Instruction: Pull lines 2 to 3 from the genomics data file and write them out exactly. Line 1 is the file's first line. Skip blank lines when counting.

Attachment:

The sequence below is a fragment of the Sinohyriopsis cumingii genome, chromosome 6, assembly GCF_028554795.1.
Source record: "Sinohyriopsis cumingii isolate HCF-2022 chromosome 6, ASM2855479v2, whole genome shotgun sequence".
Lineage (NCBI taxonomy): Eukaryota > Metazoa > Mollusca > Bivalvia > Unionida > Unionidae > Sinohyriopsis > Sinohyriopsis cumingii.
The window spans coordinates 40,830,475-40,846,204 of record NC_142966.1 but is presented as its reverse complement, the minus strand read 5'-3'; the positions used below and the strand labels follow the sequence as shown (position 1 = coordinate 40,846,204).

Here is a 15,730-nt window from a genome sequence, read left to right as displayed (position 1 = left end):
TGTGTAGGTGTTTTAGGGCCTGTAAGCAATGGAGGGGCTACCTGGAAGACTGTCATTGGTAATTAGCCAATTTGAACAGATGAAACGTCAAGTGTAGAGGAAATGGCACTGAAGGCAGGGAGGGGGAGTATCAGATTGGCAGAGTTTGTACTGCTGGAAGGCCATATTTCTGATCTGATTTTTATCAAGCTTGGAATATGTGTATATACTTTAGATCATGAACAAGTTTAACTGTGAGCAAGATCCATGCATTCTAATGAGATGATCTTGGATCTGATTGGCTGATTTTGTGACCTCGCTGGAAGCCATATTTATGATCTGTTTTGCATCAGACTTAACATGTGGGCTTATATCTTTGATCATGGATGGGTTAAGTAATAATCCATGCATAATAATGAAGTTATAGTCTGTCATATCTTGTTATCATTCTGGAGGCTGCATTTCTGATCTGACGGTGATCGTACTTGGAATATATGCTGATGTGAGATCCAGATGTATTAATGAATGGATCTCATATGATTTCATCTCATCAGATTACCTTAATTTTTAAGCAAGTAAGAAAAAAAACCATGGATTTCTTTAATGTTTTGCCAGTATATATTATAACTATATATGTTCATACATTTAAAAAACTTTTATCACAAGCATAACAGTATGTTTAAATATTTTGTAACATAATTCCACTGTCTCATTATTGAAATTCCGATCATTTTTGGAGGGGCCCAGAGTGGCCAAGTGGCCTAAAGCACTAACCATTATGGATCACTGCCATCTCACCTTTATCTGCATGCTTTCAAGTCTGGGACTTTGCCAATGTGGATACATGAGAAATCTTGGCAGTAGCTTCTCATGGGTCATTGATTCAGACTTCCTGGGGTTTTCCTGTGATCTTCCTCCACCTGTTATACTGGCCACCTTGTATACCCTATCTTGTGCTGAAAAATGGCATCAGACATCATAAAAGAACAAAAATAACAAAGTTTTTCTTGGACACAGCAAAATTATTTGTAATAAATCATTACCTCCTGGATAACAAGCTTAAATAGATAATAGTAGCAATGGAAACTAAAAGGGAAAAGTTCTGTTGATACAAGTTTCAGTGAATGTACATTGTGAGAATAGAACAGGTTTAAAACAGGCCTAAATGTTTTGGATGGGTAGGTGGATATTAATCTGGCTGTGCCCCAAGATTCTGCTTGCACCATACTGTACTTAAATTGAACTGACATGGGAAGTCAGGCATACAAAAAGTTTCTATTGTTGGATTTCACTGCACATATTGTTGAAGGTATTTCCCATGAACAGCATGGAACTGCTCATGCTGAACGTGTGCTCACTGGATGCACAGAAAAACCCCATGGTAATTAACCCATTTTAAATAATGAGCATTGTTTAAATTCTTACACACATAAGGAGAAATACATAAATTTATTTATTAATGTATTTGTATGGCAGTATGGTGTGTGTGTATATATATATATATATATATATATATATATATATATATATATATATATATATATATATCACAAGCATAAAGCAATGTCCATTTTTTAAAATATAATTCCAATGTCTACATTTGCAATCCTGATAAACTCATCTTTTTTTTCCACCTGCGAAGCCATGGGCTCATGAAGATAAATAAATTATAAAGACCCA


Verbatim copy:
Source record: "Sinohyriopsis cumingii isolate HCF-2022 chromosome 6, ASM2855479v2, whole genome shotgun sequence".
Lineage (NCBI taxonomy): Eukaryota > Metazoa > Mollusca > Bivalvia > Unionida > Unionidae > Sinohyriopsis > Sinohyriopsis cumingii.